In December 2013, Uruguay became the first country in the world to fully legalize and regulate the production, distribution and consumption of marijuana. Three and a half years later, pharmacies there finally began selling marijuana, the result of a long and complex regulatory process.
While the government’s strict regulations are likely to limit the emergence of a booming marijuana industry, what impact could full legalization have in Uruguay and beyond? Some lessons and warnings may be found in the illicit trade not of drugs, but of tobacco.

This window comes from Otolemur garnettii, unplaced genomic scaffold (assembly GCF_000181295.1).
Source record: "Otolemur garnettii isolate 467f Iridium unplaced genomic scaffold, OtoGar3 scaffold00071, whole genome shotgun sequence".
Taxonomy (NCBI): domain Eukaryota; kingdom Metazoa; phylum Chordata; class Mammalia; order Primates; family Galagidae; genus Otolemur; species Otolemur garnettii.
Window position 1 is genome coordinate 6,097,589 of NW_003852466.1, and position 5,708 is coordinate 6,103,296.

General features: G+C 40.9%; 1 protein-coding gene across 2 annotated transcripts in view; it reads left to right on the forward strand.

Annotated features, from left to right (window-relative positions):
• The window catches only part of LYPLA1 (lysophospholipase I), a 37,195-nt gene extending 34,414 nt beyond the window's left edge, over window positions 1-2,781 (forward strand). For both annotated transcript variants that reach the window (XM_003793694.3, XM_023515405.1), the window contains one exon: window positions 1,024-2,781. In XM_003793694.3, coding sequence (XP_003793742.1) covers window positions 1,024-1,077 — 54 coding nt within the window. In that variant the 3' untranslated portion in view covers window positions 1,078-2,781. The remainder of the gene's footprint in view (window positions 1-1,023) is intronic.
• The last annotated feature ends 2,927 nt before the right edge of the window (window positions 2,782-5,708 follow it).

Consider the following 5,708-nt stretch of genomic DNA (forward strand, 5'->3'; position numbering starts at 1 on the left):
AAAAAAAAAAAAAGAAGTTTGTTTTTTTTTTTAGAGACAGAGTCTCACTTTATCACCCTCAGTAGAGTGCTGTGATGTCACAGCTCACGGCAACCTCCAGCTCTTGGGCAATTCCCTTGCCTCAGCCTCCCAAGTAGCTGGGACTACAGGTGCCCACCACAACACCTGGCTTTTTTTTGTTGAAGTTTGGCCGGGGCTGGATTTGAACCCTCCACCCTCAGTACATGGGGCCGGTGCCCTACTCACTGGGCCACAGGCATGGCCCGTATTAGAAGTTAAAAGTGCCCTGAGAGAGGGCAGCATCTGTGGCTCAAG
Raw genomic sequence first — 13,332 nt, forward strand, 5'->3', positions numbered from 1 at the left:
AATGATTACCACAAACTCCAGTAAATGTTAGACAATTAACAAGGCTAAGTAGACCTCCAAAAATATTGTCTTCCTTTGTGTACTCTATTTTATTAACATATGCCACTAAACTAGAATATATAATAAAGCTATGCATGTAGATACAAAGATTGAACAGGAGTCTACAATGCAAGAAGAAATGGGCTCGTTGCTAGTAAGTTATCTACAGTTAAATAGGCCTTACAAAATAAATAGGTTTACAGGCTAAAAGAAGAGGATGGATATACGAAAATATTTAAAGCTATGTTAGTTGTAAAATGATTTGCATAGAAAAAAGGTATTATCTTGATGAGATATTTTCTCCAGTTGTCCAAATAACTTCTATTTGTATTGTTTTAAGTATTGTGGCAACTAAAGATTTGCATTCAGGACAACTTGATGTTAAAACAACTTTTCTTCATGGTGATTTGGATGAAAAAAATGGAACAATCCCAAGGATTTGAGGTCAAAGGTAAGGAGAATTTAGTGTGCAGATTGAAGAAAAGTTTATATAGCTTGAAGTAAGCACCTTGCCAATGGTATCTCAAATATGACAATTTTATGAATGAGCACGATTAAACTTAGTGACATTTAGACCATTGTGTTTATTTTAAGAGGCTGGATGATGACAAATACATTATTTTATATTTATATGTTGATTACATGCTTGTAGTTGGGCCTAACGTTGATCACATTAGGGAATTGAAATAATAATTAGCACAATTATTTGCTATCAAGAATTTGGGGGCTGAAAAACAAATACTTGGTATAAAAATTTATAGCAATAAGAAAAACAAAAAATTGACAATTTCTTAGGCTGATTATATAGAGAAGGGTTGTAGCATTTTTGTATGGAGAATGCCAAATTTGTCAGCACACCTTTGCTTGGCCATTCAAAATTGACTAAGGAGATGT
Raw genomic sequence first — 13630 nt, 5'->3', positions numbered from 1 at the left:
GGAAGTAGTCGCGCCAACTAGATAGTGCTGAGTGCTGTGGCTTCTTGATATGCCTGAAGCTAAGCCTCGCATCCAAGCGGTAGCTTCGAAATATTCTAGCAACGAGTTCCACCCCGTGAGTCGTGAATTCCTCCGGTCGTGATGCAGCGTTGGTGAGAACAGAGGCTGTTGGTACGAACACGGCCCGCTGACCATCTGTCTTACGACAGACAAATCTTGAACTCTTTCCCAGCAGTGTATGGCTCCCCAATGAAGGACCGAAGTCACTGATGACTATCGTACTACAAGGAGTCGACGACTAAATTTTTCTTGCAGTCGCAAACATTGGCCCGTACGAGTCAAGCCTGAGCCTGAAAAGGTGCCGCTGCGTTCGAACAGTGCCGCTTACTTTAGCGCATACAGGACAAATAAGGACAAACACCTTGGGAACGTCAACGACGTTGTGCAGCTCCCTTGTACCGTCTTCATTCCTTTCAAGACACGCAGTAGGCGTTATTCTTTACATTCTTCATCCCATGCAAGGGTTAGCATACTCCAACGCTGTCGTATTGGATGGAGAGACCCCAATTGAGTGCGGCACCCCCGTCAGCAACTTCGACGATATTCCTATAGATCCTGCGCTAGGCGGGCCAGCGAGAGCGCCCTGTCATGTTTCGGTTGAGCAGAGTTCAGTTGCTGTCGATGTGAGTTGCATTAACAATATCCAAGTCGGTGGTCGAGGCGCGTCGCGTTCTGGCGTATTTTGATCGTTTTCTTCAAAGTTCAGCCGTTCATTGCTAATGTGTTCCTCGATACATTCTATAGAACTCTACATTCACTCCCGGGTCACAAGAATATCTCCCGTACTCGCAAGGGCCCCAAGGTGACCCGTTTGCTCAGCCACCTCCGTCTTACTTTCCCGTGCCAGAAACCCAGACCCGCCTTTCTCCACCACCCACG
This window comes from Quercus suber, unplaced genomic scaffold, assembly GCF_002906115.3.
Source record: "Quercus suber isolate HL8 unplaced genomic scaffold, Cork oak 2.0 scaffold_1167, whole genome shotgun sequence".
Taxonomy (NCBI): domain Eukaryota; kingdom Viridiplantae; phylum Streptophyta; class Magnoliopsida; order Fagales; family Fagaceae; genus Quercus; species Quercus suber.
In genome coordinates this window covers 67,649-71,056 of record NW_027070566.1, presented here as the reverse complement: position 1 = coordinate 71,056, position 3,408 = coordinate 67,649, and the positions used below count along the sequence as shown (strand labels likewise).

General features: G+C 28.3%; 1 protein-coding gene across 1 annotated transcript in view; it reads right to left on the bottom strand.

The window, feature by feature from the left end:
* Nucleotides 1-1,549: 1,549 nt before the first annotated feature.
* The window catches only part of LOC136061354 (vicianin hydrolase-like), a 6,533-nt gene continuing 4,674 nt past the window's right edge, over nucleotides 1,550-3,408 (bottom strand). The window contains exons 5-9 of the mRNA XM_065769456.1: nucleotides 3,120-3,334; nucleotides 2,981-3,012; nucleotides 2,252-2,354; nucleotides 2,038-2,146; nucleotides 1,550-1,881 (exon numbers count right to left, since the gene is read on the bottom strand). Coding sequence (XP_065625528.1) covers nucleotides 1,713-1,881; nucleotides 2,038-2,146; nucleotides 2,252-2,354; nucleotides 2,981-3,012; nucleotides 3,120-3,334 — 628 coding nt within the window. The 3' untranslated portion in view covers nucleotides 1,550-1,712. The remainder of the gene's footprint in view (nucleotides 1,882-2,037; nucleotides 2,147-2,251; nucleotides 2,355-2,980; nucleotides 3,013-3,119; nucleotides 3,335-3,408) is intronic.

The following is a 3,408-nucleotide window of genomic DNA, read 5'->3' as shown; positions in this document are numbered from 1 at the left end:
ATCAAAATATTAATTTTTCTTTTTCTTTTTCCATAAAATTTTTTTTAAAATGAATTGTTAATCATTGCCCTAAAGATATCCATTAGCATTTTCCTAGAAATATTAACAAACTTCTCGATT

As of July 19, Uruguayan citizens and permanent residents have three ways to access cannabis legally. First, by registering to grow plants at home, which nearly 7,000 people have done so far. Second, by becoming a member of a licensed club—60 clubs have already obtained state approval. Or third, by buying cannabis in a licensed pharmacy, which almost 5,000 people have registered to do. Sixteen pharmacies in Uruguay are now selling cannabis legally at the state-set price of $1.30 a gram.